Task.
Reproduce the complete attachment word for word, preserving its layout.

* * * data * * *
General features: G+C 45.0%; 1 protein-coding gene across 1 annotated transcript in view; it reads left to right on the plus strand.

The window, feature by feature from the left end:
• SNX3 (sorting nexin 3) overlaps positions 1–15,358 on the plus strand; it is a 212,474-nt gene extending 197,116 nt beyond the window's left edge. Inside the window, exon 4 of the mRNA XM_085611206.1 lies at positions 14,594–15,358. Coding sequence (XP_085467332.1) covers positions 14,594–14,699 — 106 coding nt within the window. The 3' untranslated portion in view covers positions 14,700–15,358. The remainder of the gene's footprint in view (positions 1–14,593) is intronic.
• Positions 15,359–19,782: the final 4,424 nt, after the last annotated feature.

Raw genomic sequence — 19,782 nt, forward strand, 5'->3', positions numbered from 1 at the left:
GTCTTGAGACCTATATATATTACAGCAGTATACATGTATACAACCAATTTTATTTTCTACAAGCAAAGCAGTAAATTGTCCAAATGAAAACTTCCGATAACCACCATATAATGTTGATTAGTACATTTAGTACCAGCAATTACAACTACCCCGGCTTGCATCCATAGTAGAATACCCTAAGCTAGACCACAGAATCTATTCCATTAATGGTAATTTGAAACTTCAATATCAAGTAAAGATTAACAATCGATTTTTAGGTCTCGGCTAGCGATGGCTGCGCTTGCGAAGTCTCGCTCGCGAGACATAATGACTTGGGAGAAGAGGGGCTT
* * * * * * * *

General features: G+C 45.0%; 1 protein-coding gene across 1 annotated transcript in view; it reads left to right on the plus strand.

The window, feature by feature from the left end:
• SNX3 (sorting nexin 3) overlaps positions 1–15,358 on the plus strand; it is a 212,474-nt gene extending 197,116 nt beyond the window's left edge. Inside the window, exon 4 of the mRNA XM_085611206.1 lies at positions 14,594–15,358. Coding sequence (XP_085467332.1) covers positions 14,594–14,699 — 106 coding nt within the window. The 3' untranslated portion in view covers positions 14,700–15,358. The remainder of the gene's footprint in view (positions 1–14,593) is intronic.
• Positions 15,359–19,782: the final 4,424 nt, after the last annotated feature.

Raw genomic sequence — 19,782 nt, forward strand, 5'->3', positions numbered from 1 at the left:
GTCTTGAGACCTATATATATTACAGCAGTATACATGTATACAACCAATTTTATTTTCTACAAGCAAAGCAGTAAATTGTCCAAATGAAAACTTCCGATAACCACCATATAATGTTGATTAGTACATTTAGTACCAGCAATTACAACTACCCCGGCTTGCATCCATAGTAGAATACCCTAAGCTAGACCACAGAATCTATTCCATTAATGGTAATTTGAAACTTCAATATCAAGTAAAGATTAACAATCGATTTTTAGGTCTCGGCTAGCGATGGCTGCGCTTGCGAAGTCTCGCTCGCGAGACATAATGACTTGGGAGAAGAGGGGCTT